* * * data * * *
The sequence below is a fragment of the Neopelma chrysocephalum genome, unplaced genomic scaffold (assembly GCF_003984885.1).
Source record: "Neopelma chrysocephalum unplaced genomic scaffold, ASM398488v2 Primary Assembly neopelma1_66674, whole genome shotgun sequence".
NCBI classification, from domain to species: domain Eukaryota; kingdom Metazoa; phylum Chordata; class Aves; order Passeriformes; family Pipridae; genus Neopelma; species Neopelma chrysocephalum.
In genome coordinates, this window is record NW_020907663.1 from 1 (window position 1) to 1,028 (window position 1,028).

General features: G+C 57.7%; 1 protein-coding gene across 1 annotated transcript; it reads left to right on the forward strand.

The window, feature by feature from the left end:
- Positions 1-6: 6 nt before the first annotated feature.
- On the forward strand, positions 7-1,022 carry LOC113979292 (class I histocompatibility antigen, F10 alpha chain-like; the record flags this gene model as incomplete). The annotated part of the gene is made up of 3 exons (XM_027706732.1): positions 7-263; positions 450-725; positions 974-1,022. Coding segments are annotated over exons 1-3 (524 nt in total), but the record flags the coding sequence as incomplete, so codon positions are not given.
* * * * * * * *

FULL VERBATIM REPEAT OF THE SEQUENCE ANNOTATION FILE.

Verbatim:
The sequence below is a fragment of the Neopelma chrysocephalum genome, unplaced genomic scaffold (assembly GCF_003984885.1).
Source record: "Neopelma chrysocephalum unplaced genomic scaffold, ASM398488v2 Primary Assembly neopelma1_66674, whole genome shotgun sequence".
NCBI classification, from domain to species: domain Eukaryota; kingdom Metazoa; phylum Chordata; class Aves; order Passeriformes; family Pipridae; genus Neopelma; species Neopelma chrysocephalum.
In genome coordinates, this window is record NW_020907663.1 from 1 (window position 1) to 1,028 (window position 1,028).

General features: G+C 57.7%; 1 protein-coding gene across 1 annotated transcript; it reads left to right on the forward strand.

The window, feature by feature from the left end:
- Positions 1-6: 6 nt before the first annotated feature.
- On the forward strand, positions 7-1,022 carry LOC113979292 (class I histocompatibility antigen, F10 alpha chain-like; the record flags this gene model as incomplete). The annotated part of the gene is made up of 3 exons (XM_027706732.1): positions 7-263; positions 450-725; positions 974-1,022. Coding segments are annotated over exons 1-3 (524 nt in total), but the record flags the coding sequence as incomplete, so codon positions are not given.